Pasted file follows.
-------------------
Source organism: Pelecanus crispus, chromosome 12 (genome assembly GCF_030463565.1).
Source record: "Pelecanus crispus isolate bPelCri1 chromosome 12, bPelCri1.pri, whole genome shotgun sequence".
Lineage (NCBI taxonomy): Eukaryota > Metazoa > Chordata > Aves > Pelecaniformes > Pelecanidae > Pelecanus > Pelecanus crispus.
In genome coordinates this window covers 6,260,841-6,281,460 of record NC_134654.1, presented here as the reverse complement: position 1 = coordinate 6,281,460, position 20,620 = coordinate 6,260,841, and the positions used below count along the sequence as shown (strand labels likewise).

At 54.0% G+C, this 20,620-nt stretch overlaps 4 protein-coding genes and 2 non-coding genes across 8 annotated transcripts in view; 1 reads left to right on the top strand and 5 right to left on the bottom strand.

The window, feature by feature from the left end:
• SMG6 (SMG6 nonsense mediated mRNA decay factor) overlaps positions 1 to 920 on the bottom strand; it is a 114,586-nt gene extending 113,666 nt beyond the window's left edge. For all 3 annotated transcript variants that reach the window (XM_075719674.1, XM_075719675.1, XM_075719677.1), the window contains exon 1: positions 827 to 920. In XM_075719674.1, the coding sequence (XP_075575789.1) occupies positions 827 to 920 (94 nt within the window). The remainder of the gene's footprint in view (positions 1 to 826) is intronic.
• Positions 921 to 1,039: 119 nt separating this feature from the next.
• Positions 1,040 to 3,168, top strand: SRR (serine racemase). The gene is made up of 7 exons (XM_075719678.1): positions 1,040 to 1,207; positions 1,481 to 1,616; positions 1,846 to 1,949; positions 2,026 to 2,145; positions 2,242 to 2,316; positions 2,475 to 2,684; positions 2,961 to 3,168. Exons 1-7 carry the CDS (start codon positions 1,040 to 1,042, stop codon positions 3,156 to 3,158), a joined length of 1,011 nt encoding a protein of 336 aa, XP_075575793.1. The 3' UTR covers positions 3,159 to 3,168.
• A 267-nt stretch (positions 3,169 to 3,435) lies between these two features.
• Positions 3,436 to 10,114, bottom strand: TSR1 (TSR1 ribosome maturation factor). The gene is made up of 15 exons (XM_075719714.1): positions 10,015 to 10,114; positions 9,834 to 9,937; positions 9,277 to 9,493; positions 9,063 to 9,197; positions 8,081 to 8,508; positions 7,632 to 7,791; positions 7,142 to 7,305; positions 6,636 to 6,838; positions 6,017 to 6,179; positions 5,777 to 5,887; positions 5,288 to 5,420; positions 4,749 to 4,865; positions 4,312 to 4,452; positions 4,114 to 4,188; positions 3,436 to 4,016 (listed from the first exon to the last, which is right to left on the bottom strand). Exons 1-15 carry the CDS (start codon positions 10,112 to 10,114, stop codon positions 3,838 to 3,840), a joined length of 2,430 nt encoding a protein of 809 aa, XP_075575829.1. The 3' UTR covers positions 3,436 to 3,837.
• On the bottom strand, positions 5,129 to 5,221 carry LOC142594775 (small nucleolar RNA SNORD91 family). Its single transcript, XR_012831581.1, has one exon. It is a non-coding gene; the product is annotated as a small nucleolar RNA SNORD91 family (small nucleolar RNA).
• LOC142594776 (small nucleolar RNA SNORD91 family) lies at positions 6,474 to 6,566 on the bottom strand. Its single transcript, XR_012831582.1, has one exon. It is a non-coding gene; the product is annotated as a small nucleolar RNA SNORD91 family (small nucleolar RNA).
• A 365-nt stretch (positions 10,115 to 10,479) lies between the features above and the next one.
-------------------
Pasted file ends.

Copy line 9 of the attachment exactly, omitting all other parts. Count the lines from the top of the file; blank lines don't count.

• Positions 1,040 to 3,168, top strand: SRR (serine racemase). The gene is made up of 7 exons (XM_075719678.1): positions 1,040 to 1,207; positions 1,481 to 1,616; positions 1,846 to 1,949; positions 2,026 to 2,145; positions 2,242 to 2,316; positions 2,475 to 2,684; positions 2,961 to 3,168. Exons 1-7 carry the CDS (start codon positions 1,040 to 1,042, stop codon positions 3,156 to 3,158), a joined length of 1,011 nt encoding a protein of 336 aa, XP_075575793.1. The 3' UTR covers positions 3,159 to 3,168.